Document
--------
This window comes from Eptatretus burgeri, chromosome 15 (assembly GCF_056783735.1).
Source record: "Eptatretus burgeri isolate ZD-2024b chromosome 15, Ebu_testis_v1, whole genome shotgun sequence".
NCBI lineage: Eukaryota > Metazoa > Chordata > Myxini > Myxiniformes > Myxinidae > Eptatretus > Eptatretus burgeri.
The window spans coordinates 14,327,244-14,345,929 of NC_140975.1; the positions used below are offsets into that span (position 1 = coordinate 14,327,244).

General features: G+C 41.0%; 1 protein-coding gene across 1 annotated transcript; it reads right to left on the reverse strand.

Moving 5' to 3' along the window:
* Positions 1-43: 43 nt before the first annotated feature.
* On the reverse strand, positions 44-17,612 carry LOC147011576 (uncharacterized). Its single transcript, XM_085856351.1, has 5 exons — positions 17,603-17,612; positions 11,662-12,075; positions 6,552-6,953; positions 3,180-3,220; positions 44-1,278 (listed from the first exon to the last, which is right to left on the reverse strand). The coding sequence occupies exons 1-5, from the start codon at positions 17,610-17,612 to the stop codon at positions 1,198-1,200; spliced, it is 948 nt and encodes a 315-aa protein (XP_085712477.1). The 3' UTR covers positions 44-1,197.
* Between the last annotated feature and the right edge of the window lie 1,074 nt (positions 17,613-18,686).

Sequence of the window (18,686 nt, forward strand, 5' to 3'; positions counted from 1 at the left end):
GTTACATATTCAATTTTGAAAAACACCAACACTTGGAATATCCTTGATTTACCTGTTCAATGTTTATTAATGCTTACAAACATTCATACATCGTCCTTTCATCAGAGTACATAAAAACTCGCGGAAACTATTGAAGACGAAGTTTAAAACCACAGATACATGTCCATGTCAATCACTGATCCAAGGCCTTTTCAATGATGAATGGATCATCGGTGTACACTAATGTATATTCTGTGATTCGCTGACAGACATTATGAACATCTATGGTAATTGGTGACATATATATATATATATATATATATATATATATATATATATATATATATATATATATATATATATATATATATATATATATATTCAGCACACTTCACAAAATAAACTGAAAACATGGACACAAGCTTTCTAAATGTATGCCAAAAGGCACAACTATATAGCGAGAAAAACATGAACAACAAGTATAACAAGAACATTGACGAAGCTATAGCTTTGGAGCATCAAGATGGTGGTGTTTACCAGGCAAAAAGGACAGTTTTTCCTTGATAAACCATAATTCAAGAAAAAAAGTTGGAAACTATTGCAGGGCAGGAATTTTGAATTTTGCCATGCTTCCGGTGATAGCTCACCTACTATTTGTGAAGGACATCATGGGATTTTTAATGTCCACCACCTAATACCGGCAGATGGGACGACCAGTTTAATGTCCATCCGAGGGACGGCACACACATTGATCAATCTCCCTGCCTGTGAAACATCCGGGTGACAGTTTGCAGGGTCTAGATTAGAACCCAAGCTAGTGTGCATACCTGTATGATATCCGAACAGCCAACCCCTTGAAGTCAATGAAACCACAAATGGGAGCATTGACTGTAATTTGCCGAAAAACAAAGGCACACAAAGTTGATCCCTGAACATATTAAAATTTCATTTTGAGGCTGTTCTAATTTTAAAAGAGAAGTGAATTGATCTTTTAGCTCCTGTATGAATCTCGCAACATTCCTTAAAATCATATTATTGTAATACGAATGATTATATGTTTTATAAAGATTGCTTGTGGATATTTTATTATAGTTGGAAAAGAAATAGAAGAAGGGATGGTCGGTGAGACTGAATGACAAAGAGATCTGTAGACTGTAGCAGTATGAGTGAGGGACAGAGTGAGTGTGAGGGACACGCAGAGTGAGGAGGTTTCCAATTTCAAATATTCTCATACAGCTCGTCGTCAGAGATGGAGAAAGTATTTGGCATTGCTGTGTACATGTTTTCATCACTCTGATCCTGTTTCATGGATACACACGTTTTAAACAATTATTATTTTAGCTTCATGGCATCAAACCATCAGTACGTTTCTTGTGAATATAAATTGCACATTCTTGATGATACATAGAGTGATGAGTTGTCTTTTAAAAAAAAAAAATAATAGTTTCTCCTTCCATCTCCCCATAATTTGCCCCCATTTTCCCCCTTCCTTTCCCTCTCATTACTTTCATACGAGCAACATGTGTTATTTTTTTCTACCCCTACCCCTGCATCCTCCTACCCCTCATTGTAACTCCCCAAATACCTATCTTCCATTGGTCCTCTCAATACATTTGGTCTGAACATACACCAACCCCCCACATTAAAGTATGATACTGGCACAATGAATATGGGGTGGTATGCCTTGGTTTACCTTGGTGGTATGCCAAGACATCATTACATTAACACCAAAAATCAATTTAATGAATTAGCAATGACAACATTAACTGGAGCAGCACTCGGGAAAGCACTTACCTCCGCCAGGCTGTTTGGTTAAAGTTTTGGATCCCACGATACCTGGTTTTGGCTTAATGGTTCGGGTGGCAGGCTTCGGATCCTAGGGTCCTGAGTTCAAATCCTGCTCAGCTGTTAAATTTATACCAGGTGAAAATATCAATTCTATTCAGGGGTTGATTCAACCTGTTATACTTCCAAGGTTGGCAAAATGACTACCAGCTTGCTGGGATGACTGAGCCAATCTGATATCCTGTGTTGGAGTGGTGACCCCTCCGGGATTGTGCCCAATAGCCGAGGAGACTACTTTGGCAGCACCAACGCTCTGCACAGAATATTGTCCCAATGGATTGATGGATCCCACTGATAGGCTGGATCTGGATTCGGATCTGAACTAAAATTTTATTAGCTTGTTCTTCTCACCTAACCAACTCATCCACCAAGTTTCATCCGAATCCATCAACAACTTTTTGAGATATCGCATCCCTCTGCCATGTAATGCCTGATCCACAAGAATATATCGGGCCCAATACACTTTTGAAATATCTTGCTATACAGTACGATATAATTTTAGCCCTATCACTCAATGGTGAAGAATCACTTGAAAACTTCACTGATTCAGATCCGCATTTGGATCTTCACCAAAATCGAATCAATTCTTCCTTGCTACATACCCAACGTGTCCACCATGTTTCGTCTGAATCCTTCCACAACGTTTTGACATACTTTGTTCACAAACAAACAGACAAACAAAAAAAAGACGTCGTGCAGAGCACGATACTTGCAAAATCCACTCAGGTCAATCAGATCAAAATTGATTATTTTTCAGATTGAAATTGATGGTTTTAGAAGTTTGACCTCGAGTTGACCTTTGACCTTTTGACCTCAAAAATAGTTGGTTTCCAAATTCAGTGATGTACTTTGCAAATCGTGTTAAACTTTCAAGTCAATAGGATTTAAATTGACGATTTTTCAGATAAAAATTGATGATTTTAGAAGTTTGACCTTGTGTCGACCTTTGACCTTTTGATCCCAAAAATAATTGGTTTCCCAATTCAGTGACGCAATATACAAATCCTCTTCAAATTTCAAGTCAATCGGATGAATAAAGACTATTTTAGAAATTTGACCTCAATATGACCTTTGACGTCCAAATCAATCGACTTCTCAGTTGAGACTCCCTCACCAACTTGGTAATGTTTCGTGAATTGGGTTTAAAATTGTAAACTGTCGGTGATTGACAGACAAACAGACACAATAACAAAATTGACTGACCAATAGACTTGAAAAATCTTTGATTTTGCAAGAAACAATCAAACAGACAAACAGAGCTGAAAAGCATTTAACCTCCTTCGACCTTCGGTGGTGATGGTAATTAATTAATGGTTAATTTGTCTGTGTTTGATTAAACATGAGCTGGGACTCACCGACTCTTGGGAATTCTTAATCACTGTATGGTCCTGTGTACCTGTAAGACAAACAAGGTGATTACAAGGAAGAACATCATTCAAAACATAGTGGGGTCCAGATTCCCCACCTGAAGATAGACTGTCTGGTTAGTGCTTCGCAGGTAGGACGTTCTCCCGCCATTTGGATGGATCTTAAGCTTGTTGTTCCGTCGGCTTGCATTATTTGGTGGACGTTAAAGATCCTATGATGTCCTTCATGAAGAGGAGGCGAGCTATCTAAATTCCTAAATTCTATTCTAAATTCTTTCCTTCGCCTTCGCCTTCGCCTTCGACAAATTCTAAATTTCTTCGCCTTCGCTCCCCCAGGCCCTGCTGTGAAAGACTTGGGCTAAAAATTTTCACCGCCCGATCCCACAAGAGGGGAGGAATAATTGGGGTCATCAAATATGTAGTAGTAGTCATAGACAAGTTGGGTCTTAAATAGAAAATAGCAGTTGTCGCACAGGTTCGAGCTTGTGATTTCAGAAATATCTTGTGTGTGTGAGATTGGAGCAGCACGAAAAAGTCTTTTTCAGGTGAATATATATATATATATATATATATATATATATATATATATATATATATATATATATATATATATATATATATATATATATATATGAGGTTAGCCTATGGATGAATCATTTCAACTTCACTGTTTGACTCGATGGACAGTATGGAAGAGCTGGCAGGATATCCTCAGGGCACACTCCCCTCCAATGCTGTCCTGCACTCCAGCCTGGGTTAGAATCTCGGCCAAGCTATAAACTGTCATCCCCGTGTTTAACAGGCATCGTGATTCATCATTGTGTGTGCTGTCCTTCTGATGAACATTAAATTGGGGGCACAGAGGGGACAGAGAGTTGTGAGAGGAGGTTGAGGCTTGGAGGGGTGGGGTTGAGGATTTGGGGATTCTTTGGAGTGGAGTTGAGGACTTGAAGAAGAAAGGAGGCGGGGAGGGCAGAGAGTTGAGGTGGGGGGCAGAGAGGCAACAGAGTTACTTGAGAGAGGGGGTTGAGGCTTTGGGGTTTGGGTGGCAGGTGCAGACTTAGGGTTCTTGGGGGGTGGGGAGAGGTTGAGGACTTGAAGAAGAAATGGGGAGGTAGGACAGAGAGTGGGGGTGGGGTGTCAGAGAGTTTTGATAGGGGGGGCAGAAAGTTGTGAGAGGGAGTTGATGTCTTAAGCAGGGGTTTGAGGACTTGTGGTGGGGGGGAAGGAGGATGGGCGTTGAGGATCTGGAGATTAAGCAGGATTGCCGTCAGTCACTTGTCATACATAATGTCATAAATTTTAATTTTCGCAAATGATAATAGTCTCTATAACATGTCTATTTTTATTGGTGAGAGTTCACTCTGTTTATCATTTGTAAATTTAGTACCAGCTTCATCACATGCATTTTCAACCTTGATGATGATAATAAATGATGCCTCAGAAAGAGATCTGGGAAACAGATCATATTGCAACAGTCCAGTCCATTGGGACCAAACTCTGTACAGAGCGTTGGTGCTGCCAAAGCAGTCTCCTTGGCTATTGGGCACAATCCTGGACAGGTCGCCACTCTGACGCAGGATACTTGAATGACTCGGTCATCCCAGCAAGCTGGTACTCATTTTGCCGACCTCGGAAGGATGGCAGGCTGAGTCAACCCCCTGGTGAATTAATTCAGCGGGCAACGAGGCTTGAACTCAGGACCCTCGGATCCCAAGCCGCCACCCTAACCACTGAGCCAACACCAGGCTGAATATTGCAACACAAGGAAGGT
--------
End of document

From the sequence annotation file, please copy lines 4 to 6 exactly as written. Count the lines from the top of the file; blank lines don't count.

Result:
The window spans coordinates 14,327,244-14,345,929 of NC_140975.1; the positions used below are offsets into that span (position 1 = coordinate 14,327,244).

General features: G+C 41.0%; 1 protein-coding gene across 1 annotated transcript; it reads right to left on the reverse strand.

Moving 5' to 3' along the window: